The Covid-19 pandemic has caused business closures and job losses, but a study by the University of Guan found that the economic impact of the public health crisis was not evenly distributed in the community.
"The residents least affected by Covid-19 were more likely to work in the government," states the UOG's "Guam Recovery Research Project: The Impact of Covid-19 on Guam Residents and Business.”
The report said 38 percent work for the government of Guam, the federal government, or are currently serving in the military. "Only 14 percent of those impacted by Covid-19are government workers," the report said.
Except for some essential agencies, most GovGuam offices were temporarily closed during the lockdown months. GovGuam employees worked from home and did not receive pay cuts, unlike their private-sector counterparts.
Throughout the community, however, the study found that one in five Guam residents had their lives disrupted last year by the Covid-19 pandemic through loss of employment, inability to provide enough food for their families, and inability to settle household expenses.
Those that were directly affected tended to be women— 63 percent were women. Those most affected were also likely to be CHamoru (39 percent and under the age of 40 (53 percent). More than half (57 percent) had a high school education or less, and 47 percent had household incomes of less than $50,000 per year. Three quarters worked in the private sector, mainly in food and beverage (25 percent), hospitality (14 percent), and retail (14 percent) occupations.
Similarly, one in four businesses had to temporarily or permanently close — with tourism businesses being hit the hardest as far as revenue loss, layoffs, closures, reliance on grants and loans, and diminished plans for growth. These findings are detailed in two University of Guam reports — “Guam Recovery Research Project: The Impact of Covid-19 on Guam Residents and Business” and “Guam Recovery Research Project: The Impact of Covid-19 on Guam’s Private Businesses and Tourism” — released today from the Regional Center for Public Policy under the School of Business and Public Administration. “This is important data to have documented as the island starts to recover from the pandemic,” said RCPP Director Dr. John Rivera. “As public and private sector leaders move forward with plans and policies to get lives and businesses back on track, it’s essential they can make data-driven decisions and see who is most in need of assistance. Additionally, this data will provide a baseline to measure how well our people and our businesses recover over the next two years.”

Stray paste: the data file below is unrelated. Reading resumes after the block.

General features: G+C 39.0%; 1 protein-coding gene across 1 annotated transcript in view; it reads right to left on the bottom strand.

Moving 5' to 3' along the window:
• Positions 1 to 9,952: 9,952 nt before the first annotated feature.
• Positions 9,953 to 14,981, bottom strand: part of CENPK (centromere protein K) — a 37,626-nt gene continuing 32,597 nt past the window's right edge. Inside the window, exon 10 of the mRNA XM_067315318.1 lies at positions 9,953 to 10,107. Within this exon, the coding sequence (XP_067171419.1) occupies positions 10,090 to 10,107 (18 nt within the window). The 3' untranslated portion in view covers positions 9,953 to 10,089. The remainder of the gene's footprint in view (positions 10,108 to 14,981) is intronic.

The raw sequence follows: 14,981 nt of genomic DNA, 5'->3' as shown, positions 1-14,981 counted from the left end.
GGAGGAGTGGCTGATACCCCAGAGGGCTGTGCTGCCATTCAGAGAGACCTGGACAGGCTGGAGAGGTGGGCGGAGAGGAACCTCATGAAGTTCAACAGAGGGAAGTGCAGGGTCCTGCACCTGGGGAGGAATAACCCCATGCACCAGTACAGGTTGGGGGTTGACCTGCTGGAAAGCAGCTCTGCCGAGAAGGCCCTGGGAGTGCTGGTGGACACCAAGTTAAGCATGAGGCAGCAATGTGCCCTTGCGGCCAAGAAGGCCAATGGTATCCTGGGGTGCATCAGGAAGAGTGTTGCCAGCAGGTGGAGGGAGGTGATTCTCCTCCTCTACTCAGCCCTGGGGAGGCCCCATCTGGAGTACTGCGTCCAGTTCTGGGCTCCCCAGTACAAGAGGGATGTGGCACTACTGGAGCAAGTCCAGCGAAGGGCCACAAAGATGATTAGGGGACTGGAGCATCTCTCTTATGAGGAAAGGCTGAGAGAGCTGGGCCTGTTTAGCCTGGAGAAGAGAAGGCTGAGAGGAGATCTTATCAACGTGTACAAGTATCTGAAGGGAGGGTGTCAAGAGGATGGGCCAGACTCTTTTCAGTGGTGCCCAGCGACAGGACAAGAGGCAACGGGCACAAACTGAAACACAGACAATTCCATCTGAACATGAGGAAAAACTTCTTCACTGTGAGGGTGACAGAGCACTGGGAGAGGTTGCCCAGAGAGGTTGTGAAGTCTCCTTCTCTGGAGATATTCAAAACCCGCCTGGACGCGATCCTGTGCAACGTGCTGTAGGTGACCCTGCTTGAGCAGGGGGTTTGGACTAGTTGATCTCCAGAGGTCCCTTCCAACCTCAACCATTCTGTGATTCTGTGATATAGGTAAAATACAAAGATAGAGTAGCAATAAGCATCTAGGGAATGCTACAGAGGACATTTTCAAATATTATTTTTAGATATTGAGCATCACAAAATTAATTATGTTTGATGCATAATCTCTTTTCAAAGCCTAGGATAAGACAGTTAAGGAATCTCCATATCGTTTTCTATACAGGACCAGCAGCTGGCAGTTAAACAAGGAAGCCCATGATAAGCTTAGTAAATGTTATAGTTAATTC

The reports were based on surveys in November of 702 randomly selected residents, a review of Pandemic Unemployment Assistance applications, and surveys of 413 randomly selected local businesses from the 2020 listing of business licenses. Key highlights of the residential impact report include:
Those most affected by the pandemic were most commonly women, CHamoru, under age 40, having a high school education or less, having income of less than $20,000 per year, and living with seven or more persons.
Those least affected by the pandemic were most commonly men, Filipino, over age 40, having some college education or more, having income of $50,000 or more per year, married, living with four or fewer persons, and government workers.
The majority of PUA applicants were women, under age 40, Filipino, having a household income of less than $30,000, having no higher education, living in households with three to four people, those with no children, and those with jobs in service-related industries.
Key highlights of the business impact report include:
The private sector experienced a 66 percent decline in revenue in 2020 compared to 2017.
Construction industry revenues fared 45 percent better than all other businesses.
The number of businesses with fewer than 20 employees increased from 82 percent to 89 percent from 2017 to 2020, with 95 percent of tourism-related businesses employing fewer than 20 people.
Nearly half of tourism businesses have furloughed most or all of their employees, with 12 percent continuing to pay those employees.
More than one-third of tourism businesses have laid off employees, with 20 percent laying off all of their employees.
25 percent of all businesses had to temporarily or permanently close in 2020. Four percent of businesses had to permanently close.
UOG Professor Roseann Jones, who holds a doctorate in economics, led the research with support from Market Research & Development Inc. and student interns. Funding support was provided by Cares Act funds through the Office of Governor of Guam. (UOG)